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“The most interesting incident Tuesday morning was my walking to a building on Thirty-fourth Street to enter a booth and push levers on a voting machine. I have never understood why anybody passes up that bargain. It doesn’t cost a cent, and for that couple of minutes, you’re the star of the show, with top billing. It’s the only way that really counts for you to say I’m it, I’m the one that decides what’s going to happen and who’s going to make it happen. It’s the only time I really feel important and know I have a right to.” — Rex Stout, A Family Affair
Do I have to remind anyone that Tuesday is election day, and it is (as it always seems to be lately) the most important vote of our lifetimes? On Ricochet, probably not.
Rex Stout, who wrote the Nero Wolfe stories, was an old-style liberal. He was patriotic, pro-defense, and anti-communist. He believed in the American Constitution to the core of his being. He often showed that in the words he had Nero Wolfe, a naturalized US citizen, and Archie Goodwin, born a US citizen speak. In this quote, the words are spoken by Archie, a man who is both a cynic and an idealist.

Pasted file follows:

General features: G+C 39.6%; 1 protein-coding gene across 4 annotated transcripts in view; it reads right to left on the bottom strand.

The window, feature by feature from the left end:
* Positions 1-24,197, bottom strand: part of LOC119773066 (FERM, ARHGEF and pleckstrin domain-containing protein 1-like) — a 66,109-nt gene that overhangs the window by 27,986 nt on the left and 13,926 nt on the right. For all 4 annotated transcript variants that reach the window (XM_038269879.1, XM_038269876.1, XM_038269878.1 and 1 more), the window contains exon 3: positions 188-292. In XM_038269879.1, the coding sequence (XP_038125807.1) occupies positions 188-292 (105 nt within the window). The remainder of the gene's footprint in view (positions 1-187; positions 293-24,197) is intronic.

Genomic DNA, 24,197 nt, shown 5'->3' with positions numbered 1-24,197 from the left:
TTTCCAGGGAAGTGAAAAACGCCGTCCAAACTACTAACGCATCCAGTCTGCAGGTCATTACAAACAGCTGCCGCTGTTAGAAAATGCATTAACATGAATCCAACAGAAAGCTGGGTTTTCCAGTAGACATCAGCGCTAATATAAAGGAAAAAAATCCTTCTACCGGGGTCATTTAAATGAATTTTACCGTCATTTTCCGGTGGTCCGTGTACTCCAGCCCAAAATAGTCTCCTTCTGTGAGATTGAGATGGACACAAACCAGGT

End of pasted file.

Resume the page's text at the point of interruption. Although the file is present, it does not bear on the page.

Every vote is important. Sometimes elections come down to one or two votes. I have participated in two such elections in my lifetime, once as a voter and once as a candidate.
As a voter, my wife and I skipped voting in an Ann Arbor mayoral election. We had bad colds, and although the local Democratic Party called and offered to drive us to the polls (we were two Republicans living in the student ghetto, students at the time) we passed on the opportunity. The Democrat candidate won by one vote.
As a candidate I ran in a contested race for Republican precinct chair. Why someone who moved into the neighborhood that year wanted to replace me as precinct chair is complicated. When the votes were counted on election day we were tied — until the sole absentee ballot was counted. It was for me, and I won by one vote out of over 700 ballots cast. (The absentee voter was out of town on business, but cared enough about his vote to get an absentee ballot for the Republican primary.)
I am 67 and have been voting for nearly 50 of those years. Over that period, there were still two elections in which I participated where one vote would have changed the outcome. One vote. Next time that one vote could be your vote. So, if you have not voted yet, please vote this Tuesday.
Unless you are planning to vote for the Democrats. In that case? Feel free to stay home.Published in